After the transition, the rider needs to push the horse into their hand and maintain the connection to modulate the length of the trot stride through the poles. It’s important that the rider does not allow the horse to run through the poles.

Once the horse and rider have mastered each individual parts of the exercise, we can put it all together. The rider will take the horse through the trot poles and head to one of the bounces. For the sake of example we’ll head to the left bounce first. Immediately after exiting the poles the rider will ask for a transition to canter and proceed to the left bounce. The goal is to keep the horse connected and round through the transition and canter.

The rider will need to maintain a shorter, more collected canter step with energy flowing from the hindlegs to the bit. If rider has the horse in the correct balance and has the horse in front of their leg, the striding to the bounce will naturally work out.

After completing the left-hand bounce, the rider should continue with the same connected canter around to the right-hand bounce. The rider should keep the horse straight, aiming specifically for the center of both crossrails. On landing, the rider will perform a transition to the trot, making sure to keep the horse pushing forward from the hind legs into the bit. The rider will need to immediately collect the trot, rebalance, and quickly establish the correct rhythm needed to trot back through the poles.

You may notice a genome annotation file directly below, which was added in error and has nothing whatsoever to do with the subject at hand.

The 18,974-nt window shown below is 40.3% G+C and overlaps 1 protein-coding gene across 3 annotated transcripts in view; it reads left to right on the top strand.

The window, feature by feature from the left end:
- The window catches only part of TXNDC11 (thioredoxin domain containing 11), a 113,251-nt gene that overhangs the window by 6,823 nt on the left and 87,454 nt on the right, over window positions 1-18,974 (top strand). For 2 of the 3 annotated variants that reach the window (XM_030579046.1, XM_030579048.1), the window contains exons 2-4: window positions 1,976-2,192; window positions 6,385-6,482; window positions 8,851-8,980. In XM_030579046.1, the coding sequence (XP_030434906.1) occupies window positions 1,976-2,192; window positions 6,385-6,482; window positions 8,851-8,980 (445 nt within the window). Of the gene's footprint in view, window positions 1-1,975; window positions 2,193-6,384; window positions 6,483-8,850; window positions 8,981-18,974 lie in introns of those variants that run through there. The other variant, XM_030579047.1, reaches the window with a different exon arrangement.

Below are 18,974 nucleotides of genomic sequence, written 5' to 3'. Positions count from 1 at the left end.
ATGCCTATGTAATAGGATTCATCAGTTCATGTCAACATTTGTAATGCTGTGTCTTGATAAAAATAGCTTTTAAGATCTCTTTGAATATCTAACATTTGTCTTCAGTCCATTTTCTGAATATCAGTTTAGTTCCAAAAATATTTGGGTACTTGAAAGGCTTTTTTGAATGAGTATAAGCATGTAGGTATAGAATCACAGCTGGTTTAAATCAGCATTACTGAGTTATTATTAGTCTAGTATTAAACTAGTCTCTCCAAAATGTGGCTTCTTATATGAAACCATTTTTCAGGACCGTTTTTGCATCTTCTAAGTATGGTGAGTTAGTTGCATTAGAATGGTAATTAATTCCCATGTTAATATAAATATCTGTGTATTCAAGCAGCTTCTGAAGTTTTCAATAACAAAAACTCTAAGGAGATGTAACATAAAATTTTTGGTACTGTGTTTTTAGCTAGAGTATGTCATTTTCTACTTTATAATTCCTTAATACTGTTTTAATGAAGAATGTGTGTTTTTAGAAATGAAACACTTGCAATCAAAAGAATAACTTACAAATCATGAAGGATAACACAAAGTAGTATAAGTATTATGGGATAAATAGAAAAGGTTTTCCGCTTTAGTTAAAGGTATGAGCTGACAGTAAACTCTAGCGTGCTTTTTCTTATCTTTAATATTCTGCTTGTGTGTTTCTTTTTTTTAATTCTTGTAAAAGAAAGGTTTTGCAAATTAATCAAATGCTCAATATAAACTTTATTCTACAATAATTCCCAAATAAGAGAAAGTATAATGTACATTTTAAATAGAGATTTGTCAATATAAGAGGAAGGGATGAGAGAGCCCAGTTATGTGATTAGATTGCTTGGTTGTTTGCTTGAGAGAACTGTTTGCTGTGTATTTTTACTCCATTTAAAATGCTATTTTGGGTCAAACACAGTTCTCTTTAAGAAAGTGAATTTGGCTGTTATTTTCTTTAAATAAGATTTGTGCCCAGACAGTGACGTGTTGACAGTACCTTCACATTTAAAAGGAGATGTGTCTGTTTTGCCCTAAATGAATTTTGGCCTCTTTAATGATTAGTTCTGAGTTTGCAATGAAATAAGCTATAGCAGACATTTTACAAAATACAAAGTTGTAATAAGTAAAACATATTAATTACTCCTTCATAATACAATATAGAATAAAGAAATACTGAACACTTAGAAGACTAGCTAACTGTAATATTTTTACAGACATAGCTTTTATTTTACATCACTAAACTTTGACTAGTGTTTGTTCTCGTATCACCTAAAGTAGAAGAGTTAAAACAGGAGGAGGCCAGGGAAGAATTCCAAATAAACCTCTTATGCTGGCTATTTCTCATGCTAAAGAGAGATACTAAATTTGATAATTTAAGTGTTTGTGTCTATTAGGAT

There are many ways to vary the difficulty of this exercise. You can set the exercise so that the turn from bounce to bounce is shorter or a bit tight. This will require the rider to be even more proactive and think on their feet. Alternatively, you can give yourself more room between bounces but incorporate three to four single fences between them. Jumping a few fences at your current competition height before heading to the bounce-downward transition-trot poles line is a true test of your horse’s rideability.

Danielle Bolte and her one-star horse Diamond In The Rough demonstrate the exercise in this video:

Many thanks to Beth for sharing! Do you have an exercise to share or is there an eventer you would like to nominate for the “What’s in Your Ring?” series? Email [email protected]